Empowered Educators Attend NEA’s Conference of Minorities and Women
Photo by Kevin Lock/NEA
Response to the Supreme Court’s decision upholding the constitutionality of the Affordable Care Act was greeted with hoots and hollers Thursday morning at the 2012 NEA Joint Conference on Concerns of Minorities and Women. While some attendees could be heard shouting with joy in the halls and lobby of the Hilton Washington and Towers Hotel, others temporarily interrupted workshops they were attending by getting out of their chairs and spontaneously applauding the landmark law championed and signed by President Obama.
“Yes we can! Yes we can! Yes we can,” was the rallying cry emanating from the Crystal Ballroom where NEA Vice President Lily Eskelsen was moderator of “Power Panel: NEA Members Taking Action for Social Justice.”
“I want you to remember where you were when you heard this historic news,” she told the audience. “This country now has a national health care program!”
After audience members re-gained their composure, Eskelsen resumed the discussion, which featured five NEA members who represented elementary, middle and high school teachers, education support professionals (ESPs), and higher education faculty. The specially-selected panelists also served to kick-start discussions in five issue areas: school reform, student success, union rights, poverty and economic justice, and voter rights and engagement. As a follow-up to the power panel, most of the 600-plus conferees participated in an afternoon session centered on five “action groups” which delved further into the designated issues while providing strategies on how to overcome barriers once participants return home.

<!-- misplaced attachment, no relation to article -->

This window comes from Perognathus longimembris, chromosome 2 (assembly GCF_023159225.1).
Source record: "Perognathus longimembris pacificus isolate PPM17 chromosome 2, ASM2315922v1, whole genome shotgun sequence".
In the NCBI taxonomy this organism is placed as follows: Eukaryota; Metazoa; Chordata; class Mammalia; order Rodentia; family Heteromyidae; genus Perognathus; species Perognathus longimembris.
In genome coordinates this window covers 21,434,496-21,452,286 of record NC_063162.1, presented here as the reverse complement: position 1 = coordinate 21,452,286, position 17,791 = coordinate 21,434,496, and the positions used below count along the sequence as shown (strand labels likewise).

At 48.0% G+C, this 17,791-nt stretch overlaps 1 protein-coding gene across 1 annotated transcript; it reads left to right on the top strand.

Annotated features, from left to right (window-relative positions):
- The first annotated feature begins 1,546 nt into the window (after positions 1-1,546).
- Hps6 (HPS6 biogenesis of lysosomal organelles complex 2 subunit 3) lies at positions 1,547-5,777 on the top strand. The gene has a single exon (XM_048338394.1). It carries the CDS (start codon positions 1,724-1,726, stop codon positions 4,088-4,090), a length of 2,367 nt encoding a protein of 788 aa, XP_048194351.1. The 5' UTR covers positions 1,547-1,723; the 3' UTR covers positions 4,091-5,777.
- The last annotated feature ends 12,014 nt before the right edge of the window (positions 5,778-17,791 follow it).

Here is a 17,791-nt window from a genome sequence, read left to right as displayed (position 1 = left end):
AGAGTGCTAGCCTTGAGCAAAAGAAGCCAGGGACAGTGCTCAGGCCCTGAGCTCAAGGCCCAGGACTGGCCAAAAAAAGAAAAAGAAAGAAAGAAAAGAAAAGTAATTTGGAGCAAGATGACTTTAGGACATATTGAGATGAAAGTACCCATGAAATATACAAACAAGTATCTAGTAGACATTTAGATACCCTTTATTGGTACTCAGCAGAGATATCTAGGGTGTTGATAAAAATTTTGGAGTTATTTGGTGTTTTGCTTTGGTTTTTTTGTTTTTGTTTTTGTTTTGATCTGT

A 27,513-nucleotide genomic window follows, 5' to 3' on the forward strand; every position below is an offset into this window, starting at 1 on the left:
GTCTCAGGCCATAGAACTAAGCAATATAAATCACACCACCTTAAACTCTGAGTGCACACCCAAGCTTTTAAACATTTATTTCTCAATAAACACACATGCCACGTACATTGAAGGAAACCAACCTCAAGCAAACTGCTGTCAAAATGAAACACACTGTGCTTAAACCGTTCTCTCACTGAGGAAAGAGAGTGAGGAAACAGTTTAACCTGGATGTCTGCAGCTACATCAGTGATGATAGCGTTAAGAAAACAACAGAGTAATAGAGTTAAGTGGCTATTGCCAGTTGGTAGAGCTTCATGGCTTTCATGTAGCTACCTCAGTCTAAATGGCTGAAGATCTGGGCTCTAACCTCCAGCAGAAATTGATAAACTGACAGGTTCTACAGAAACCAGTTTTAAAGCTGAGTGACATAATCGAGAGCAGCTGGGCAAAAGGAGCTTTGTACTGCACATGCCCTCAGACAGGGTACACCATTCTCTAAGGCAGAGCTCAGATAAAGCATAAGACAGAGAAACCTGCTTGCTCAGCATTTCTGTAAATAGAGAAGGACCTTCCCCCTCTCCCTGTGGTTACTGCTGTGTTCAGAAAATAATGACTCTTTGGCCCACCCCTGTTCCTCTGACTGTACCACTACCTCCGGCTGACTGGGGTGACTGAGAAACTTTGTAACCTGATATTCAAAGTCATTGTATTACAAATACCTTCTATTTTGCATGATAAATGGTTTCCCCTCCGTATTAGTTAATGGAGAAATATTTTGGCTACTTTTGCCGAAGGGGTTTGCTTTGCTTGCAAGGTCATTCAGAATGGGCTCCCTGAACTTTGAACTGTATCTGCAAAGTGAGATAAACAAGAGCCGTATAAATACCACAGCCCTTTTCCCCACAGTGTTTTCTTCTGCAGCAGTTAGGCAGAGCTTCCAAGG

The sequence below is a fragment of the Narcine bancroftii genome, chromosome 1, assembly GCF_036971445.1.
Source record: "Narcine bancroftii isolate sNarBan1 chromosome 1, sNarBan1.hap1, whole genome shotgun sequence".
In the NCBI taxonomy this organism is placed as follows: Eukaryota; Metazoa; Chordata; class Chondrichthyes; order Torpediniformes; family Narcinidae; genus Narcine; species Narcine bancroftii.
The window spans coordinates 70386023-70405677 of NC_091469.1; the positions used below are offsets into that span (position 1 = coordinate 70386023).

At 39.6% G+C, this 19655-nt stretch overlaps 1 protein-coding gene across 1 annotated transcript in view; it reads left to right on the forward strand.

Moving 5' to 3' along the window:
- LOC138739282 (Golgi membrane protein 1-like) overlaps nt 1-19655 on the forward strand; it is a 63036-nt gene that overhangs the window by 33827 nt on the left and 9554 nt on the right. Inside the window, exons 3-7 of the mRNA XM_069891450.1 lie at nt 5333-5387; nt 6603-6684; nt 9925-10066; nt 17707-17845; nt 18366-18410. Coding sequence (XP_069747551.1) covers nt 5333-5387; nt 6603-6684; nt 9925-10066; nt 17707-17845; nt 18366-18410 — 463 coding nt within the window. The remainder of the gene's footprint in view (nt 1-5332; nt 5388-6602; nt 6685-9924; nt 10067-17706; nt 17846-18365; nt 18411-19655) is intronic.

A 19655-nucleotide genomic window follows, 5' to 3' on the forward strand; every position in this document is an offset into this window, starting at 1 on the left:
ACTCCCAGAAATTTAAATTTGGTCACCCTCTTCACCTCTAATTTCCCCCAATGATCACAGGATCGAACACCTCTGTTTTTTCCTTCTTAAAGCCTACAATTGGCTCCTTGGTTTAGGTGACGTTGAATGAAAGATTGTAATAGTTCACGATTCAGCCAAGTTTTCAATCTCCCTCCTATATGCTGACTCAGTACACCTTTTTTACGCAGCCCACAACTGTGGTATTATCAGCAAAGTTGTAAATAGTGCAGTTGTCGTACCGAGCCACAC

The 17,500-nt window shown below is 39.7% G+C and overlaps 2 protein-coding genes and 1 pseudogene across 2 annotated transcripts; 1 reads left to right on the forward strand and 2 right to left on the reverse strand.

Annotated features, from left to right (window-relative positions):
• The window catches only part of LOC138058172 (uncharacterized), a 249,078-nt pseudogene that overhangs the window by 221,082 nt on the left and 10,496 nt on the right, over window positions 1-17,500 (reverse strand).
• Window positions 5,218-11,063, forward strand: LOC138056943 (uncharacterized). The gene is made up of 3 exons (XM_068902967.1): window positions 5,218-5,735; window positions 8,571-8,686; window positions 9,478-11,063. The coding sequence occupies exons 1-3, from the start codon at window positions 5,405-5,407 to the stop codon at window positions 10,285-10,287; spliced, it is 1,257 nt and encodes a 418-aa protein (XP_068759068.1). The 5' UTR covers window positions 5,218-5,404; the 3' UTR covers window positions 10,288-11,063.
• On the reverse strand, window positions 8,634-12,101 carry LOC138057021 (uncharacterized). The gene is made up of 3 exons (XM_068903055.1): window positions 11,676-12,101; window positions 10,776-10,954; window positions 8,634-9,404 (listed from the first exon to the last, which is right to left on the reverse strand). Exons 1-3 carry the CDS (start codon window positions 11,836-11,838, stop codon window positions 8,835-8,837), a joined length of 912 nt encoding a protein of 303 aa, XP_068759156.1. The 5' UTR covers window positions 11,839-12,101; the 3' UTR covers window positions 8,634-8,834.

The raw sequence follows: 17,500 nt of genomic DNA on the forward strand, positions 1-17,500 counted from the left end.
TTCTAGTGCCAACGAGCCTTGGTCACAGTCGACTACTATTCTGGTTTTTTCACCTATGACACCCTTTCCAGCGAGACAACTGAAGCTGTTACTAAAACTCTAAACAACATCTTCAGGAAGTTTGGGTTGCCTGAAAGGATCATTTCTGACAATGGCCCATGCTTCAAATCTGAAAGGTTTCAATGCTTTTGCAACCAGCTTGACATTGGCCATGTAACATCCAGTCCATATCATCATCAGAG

“The conference is designed to help you reflect, then take action,” said Rocio Inclan, director of NEA Human and Civil Rights, during the opening session. We hope that “you in turn will empower our members who are not here to become activists.”
Inclan’s call for social justice activism was echoed by the conference’s opening keynote speaker, Donna Brazile, the author and political commentator who has worked on every presidential campaign from 1976 through 2000, when she served as campaign manager for former Vice President Al Gore.
“When you leave here … when you leave Washington, go out and urge others to vote,” said Brazile.
Luncheon keynote speaker, Willie Hensley, who has battled for the rights of Alaska Natives for more than 40 years, said public schools play a pivotal role in educating Native Americans and other minorities despite tight budgets.
“You are on the front lines of this battle (for funding),” said Hensley, who served in the Alaska State Senate and was instrumental in framing the Alaska Native Claims Settlement Act of 1971, which awarded 44 million acres of land and nearly $1 billion to Alaska Natives.